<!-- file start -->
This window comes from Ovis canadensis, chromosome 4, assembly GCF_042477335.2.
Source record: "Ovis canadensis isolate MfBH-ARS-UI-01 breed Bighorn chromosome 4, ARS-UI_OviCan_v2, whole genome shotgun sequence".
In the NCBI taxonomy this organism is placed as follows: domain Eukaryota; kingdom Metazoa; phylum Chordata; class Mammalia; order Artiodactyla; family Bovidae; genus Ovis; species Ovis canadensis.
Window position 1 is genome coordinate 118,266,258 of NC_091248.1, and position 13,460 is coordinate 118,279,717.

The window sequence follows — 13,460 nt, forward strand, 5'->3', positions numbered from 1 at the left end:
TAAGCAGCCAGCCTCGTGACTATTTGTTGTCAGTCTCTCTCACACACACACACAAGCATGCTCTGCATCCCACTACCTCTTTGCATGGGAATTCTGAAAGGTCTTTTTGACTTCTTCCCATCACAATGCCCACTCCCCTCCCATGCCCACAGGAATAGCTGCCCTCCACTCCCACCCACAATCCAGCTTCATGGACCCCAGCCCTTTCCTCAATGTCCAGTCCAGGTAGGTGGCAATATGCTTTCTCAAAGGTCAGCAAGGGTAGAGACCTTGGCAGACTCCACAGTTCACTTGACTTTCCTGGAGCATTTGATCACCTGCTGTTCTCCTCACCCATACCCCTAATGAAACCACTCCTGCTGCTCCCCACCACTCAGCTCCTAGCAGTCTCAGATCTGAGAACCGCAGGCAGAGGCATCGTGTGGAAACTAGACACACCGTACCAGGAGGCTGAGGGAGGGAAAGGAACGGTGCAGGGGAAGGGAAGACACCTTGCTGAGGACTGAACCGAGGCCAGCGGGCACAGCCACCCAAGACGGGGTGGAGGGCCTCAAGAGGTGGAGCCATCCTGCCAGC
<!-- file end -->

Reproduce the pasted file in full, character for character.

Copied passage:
This window comes from Ovis canadensis, chromosome 4, assembly GCF_042477335.2.
Source record: "Ovis canadensis isolate MfBH-ARS-UI-01 breed Bighorn chromosome 4, ARS-UI_OviCan_v2, whole genome shotgun sequence".
In the NCBI taxonomy this organism is placed as follows: domain Eukaryota; kingdom Metazoa; phylum Chordata; class Mammalia; order Artiodactyla; family Bovidae; genus Ovis; species Ovis canadensis.
Window position 1 is genome coordinate 118,266,258 of NC_091248.1, and position 13,460 is coordinate 118,279,717.

The window sequence follows — 13,460 nt, forward strand, 5'->3', positions numbered from 1 at the left end:
TAAGCAGCCAGCCTCGTGACTATTTGTTGTCAGTCTCTCTCACACACACACACAAGCATGCTCTGCATCCCACTACCTCTTTGCATGGGAATTCTGAAAGGTCTTTTTGACTTCTTCCCATCACAATGCCCACTCCCCTCCCATGCCCACAGGAATAGCTGCCCTCCACTCCCACCCACAATCCAGCTTCATGGACCCCAGCCCTTTCCTCAATGTCCAGTCCAGGTAGGTGGCAATATGCTTTCTCAAAGGTCAGCAAGGGTAGAGACCTTGGCAGACTCCACAGTTCACTTGACTTTCCTGGAGCATTTGATCACCTGCTGTTCTCCTCACCCATACCCCTAATGAAACCACTCCTGCTGCTCCCCACCACTCAGCTCCTAGCAGTCTCAGATCTGAGAACCGCAGGCAGAGGCATCGTGTGGAAACTAGACACACCGTACCAGGAGGCTGAGGGAGGGAAAGGAACGGTGCAGGGGAAGGGAAGACACCTTGCTGAGGACTGAACCGAGGCCAGCGGGCACAGCCACCCAAGACGGGGTGGAGGGCCTCAAGAGGTGGAGCCATCCTGCCAGC